Tuesday, February 7, 2012

4th Circuit Applies Pro Rata Allocation

In its recent decision in Pennsylvania National Mutual Cas. Ins. Co. v. Roberts, 2012 U.S. App. LEXIS 2084 (4th Cir. Feb. 3, 2012), the United States Court of Appeals for the Fourth Circuit, applying Maryland law, had occasion to consider allocation of loss arising out of a lead paint bodily injury lawsuit.

Plaintiff in the underlying matter was diagnosed with elevated blood lead levels in September 1992, when she was twenty (20) months old.  She continued to exhibit elevated blood levels through August 1995.  Plaintiff’s suit named as a defendant Attsgood, which owned and managed the property where plaintiff lived from the time of her birth through November 1, 1993.  Plaintiff’s complaint also named as a defendant the subsequent property owner, who defaulted.  Attsgood was insured through Penn National under consecutive general liability policies covering the period January 13, 1992 (subsequent to plaintiff’s birth) through January 13, 1994. The underlying suit eventually resulted in an award to plaintiff in the amount of $850,000, and a finding that Attsgood and the subsequent property manager were jointly and severally liable for the amount.

Following the verdict, Penn National sought a declaratory judgment against Attsgood and the plaintiff, arguing that it was responsible only for 22 months of the entire period in which plaintiff was exposed to lead, that period being from January 13, 1992 through November 1993 when Attsgood sold the property. While Attsgood defaulted in the declaratory judgment action, plaintiff contested Penn National’s allocation theory, arguing that in light of the joint and several finding as to both defendants, Penn National should be responsible for paying the entirety of the $850,000 award. The Maryland federal district court rejected plaintiff’s argument.  Instead, applying a continuous trigger theory, the lower court held Penn National was responsible for 24 months (i.e., the full two years of the policies) of the 55 months that plaintiff was exposed to lead conditions (from her January 1991 birth through August 1995 when her blood lead levels normalized). Thus, the court concluded, Penn National was responsible for 24/55 of the underlying award, or $370,600.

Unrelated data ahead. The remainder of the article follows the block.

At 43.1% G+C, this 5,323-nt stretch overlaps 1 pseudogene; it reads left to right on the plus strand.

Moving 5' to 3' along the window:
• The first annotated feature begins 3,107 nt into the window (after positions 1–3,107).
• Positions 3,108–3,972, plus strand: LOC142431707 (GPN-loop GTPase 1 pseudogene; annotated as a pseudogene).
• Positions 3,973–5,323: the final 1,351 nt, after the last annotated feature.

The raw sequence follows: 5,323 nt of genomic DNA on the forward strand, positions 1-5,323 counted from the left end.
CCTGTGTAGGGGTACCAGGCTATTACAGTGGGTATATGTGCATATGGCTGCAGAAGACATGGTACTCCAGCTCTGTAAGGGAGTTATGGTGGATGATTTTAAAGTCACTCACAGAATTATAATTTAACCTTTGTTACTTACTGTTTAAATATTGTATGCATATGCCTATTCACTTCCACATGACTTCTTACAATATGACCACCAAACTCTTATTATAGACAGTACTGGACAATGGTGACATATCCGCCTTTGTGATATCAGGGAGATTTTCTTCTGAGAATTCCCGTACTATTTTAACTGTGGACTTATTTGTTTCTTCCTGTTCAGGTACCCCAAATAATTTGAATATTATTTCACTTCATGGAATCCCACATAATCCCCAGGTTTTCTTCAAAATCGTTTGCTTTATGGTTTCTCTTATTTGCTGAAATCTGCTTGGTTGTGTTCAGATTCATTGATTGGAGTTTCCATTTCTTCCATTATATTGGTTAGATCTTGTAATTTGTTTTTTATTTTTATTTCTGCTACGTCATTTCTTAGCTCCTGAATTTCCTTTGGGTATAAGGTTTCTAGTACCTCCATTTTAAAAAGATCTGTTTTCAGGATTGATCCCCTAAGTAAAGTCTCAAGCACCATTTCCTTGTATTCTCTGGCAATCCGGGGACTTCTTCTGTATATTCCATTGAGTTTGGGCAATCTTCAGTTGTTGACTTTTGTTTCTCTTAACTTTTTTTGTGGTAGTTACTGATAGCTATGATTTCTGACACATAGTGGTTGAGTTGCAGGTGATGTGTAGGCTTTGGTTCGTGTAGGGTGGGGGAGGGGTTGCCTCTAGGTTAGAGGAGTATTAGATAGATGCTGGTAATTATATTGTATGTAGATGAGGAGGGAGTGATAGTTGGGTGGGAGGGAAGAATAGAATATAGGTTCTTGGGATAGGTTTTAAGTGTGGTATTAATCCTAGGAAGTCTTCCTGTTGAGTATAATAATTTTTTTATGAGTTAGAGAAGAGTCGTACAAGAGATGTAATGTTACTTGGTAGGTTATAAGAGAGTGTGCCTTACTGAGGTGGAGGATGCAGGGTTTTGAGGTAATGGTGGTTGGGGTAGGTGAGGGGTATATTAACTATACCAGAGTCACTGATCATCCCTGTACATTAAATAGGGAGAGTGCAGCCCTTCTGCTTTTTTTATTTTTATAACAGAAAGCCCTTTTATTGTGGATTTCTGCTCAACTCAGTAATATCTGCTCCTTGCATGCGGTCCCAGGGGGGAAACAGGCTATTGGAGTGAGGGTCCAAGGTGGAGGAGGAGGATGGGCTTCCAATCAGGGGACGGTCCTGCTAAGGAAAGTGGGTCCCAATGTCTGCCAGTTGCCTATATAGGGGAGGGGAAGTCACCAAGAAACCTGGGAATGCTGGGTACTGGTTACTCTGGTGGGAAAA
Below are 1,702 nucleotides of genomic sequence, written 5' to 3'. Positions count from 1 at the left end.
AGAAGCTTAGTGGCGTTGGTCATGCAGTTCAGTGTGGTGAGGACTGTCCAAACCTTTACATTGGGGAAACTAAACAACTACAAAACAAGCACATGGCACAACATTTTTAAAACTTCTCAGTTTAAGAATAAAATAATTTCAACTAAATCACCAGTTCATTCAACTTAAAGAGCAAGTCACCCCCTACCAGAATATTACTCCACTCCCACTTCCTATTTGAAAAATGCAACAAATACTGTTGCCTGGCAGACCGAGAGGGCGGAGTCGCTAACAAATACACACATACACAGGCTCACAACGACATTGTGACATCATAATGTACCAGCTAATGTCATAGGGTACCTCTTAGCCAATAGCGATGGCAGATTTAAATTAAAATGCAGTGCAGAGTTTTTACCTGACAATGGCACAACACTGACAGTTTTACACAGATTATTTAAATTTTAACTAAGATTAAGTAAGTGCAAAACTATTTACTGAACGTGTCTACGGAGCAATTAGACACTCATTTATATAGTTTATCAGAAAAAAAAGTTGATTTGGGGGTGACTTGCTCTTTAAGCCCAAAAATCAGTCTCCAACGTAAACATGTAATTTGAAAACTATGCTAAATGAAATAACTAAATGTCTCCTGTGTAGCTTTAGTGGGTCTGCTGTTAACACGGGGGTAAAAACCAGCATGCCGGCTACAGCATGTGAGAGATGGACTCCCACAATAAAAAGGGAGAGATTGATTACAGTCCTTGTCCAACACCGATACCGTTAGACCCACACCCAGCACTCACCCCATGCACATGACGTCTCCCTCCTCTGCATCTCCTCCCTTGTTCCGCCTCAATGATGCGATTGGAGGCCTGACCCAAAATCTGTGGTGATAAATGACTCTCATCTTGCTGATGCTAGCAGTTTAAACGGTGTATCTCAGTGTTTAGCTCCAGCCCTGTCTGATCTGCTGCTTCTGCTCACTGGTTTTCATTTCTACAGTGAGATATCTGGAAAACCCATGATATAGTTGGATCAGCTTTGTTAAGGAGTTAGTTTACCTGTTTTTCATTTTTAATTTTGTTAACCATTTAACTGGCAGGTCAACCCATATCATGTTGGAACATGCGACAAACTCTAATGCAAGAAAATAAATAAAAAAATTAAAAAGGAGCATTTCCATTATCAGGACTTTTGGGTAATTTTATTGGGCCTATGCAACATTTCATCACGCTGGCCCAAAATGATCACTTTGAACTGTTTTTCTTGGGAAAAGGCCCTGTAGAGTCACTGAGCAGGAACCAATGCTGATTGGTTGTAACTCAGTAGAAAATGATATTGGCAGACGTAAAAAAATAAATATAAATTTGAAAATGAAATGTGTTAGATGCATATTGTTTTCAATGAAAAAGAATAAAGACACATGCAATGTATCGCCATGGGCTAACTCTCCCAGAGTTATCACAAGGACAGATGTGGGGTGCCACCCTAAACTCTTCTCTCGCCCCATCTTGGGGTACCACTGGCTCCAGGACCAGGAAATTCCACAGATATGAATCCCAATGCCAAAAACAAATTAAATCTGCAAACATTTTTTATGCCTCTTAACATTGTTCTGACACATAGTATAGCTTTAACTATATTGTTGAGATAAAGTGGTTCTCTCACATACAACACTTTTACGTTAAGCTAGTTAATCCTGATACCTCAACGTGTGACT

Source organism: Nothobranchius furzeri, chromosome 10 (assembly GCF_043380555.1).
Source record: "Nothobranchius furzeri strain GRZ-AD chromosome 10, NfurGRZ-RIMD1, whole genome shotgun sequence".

On appeal, the Fourth Circuit affirmed the lower court’s ruling that Penn National should not be responsible for paying the entirety of the underlying judgment.  Any other outcome, noted the court, would be contrary to the plain language of Penn National’s policies, which applied to “bodily injury” happening during the respective policy periods.  As the court explained, “the contract does not cover damages Attsgood became legally obligated to pay for injuries that occurred outside of the policy period.”  (Emphasis supplied.)  Moreover, plaintiff’s argument ran contrary to well-established Maryland law applying a pro rata by time on the risk allocation of liability in lead paint liability matters.  Plaintiff argued that these cases should not apply because they did not involve multi-defendant cases. The Fourth Circuit found this distinction “entirely unpersuasive,” concluding that the pro rata methodology stems from the language of the insurance policy, not from the number of defendants involved.  Finally, the court found that as a matter of public policy, it would simply be unfair to saddle Penn National with losses that happened outside the periods of its policies.

While the court agreed that pro rata allocation was proper, it nevertheless concluded that the lower court erred in determining Penn National’s allocated share of the loss.  The court agreed that the trigger period was 55 months, running from plaintiff’s date of birth through the date that her blood lead levels normalized.  The Fourth Circuit held, however, that the proper numerator was not 24 months, but instead 22 months, representing the period of time in which the Attsgood owned the property at which plaintiff resided.  Thus, the court found Penn National responsible for 22/55 of the underlying loss rather than 24/55.

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